BUST Review: THINX Underwear For Women With Periods

by Jules Abraham

If you’ve been within 10 feet of a billboard on the NYC subway line for the past few months, you’ve undoubtedly caught THINX brand’s cheeky and controversial ad campaign, featuring for one, a peeled blood orange to sell their line of menstrual underwear. My first sight of an 8-foot-high evocation of a bloody vagina towering over the masses in a local L Train station elicited a loud and audible cackle. It was a well-timed and much needed retribution to another local company using citrus fruit in subway ads to allude to a woman’s body in recent months – only that company sought to encourage the local lady-folk to stuff plastic bubbles into their chests where THINX was offering a low cost, sustainable solution to a monthly necessity. After months of angrily glaring at breast augmentation ads that suggest clementines are not nearly good as grapefruits in your bra and cheering at the sticker-graffiti activism, THINX’s sanctioned retort to over–sexualization of women in advertising really caught my eye. I thought, “These people are smart. I like smart people, and I like my vagina. Let’s put them together.”

blood orange
THINX 2015 Ad Campaign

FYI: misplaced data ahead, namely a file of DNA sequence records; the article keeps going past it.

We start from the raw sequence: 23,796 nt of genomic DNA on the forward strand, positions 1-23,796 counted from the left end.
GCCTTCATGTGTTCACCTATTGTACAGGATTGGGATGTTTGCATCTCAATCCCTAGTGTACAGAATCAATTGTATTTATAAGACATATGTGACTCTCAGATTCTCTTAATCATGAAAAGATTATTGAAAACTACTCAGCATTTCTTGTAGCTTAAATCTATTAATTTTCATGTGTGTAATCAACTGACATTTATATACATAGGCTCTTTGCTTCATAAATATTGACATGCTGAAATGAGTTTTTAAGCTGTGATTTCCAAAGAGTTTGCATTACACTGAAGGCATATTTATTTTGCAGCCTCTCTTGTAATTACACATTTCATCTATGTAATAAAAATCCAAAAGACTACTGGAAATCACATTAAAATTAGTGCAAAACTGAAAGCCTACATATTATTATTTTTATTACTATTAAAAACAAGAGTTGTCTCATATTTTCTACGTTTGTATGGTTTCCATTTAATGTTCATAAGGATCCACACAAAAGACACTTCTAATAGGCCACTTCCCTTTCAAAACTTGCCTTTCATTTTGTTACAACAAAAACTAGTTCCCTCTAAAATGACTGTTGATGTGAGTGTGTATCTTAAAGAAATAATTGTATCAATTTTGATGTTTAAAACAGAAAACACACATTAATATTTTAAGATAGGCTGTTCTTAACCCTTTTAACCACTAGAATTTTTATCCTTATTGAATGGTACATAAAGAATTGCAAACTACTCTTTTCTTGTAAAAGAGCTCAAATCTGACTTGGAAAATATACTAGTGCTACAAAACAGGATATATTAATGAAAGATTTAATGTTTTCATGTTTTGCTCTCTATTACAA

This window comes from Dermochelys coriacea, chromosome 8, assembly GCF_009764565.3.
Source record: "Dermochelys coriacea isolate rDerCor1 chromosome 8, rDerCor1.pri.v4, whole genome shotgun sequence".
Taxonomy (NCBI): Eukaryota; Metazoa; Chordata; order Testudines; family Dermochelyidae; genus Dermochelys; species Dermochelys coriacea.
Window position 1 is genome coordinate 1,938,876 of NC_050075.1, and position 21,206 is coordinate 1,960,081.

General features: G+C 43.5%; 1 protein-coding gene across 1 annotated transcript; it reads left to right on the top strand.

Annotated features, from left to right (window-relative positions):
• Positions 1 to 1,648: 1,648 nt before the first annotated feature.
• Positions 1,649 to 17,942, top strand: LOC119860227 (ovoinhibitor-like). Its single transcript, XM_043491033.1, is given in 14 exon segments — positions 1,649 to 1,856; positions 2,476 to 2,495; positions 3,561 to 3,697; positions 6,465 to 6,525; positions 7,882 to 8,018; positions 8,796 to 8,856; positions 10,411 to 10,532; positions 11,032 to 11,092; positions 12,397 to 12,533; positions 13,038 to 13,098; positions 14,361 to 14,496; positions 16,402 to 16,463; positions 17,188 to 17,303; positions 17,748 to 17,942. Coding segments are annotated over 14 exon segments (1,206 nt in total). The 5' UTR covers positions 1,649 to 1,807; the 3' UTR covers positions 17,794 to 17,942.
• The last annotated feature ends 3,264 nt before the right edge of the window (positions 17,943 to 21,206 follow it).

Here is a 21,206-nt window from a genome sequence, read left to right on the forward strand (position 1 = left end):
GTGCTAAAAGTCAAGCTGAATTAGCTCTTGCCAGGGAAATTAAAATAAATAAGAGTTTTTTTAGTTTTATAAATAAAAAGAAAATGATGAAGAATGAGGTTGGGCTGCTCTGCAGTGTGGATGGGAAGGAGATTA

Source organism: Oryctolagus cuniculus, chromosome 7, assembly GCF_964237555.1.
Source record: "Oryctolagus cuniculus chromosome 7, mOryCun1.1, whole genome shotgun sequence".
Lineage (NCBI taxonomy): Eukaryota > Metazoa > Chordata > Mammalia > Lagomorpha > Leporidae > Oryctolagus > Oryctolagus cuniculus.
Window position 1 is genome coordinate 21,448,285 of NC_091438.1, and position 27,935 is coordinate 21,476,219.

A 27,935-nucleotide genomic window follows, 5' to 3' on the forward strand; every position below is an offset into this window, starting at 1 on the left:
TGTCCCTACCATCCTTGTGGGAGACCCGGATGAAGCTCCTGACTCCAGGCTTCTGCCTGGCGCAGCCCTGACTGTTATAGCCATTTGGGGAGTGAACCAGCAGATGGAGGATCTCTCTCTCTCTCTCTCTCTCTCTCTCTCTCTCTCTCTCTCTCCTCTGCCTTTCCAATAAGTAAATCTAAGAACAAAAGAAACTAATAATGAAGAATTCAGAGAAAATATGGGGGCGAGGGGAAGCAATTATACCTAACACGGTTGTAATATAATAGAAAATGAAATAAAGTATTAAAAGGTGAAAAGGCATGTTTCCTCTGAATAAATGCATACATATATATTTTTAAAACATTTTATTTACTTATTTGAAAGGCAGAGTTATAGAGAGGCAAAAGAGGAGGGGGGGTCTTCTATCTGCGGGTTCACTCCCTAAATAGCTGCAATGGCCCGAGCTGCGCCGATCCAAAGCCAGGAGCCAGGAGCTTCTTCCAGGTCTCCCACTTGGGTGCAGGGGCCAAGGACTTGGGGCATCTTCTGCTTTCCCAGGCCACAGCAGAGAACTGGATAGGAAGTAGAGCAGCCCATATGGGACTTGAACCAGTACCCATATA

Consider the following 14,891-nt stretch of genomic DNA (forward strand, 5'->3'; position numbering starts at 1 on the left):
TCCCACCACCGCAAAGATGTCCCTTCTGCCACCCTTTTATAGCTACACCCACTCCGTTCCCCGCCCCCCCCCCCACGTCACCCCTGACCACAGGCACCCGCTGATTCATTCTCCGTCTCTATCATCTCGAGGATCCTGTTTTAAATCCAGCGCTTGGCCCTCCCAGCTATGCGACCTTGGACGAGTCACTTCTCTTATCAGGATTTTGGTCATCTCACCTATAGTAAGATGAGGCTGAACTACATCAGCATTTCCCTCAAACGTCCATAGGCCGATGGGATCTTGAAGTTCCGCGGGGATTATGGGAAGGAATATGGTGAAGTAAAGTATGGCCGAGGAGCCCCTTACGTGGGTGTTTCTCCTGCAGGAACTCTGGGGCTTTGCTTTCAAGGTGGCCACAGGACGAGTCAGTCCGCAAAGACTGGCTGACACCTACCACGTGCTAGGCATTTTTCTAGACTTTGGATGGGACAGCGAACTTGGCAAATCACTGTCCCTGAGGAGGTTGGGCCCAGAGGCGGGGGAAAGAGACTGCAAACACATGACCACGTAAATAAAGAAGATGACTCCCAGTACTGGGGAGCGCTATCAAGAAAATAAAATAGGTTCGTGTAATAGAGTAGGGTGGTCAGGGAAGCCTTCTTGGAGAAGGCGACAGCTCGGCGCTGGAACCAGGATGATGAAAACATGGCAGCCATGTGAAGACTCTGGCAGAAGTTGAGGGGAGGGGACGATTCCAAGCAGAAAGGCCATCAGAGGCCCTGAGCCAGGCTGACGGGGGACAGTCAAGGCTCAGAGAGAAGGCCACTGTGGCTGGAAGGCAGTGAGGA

I have generally always leaned more towards the free-bleeding, Inga Muscio CUNT status blood towel tied around the legs. At home I keep a DIY set of dark, thick, $10 leggings and terry shorts on hand coupled with a set of cotton panties I don’t care about. Post flow, I throw them in a separate laundry load, double wash on scalding, and I’m good to go. Obviously, I can’t rock that ensemble in public if I want to keep my cycle status discreet and not bleed all over the clothes I love. For convenience sake, (though I have known better for years), I usually go with one of the two nearly ubiquitous options – the tampon or pad. Both of which I generally hate. I am a busy broad with an extra sensitive, germaphobic, va-jay. Tampons move around. The slow creep of a ‘pon that wasn’t stuck quite deep enough, sliding down the vagina to prairie dog and chaff the labium when you can’t stick a hand down your pants to adjust it is comparable, for me, to nails on a chalk board. Plus, the thought of anything my fingers have come across in NYC during the course of the day being anywhere near my vagina sends tingles up my spine – even if I’ve washed my hands super well before yanking out a maxed out cotton blood plop. If I wear pads, the swamp butt puts me in an extra snarly mood by the end of the day. Buying both out-in-public options usually leaves me in that scenario where I’m awkwardly informing a store clerk of my cycle status as they ring me up at the drugstore counter. Then I’m caught imagining them imagining my bloody vagina. Not into it. Lastly, back to referencing Muscio, monthly handing over cash to corporations whose respect for both safety and women are actively up for debate, is an unsettling feeling. Just take a Google-tour of popular OB tampon manufacturer, Johnson & Johnson’s past with flow discrimination, the horrific transvaginal mesh cases or the news that broke just this week that they have known their talc products were linked to ovarian cancer as far back as 1997. These cavalier business ethics don’t make me excited to pop one of their products into my body.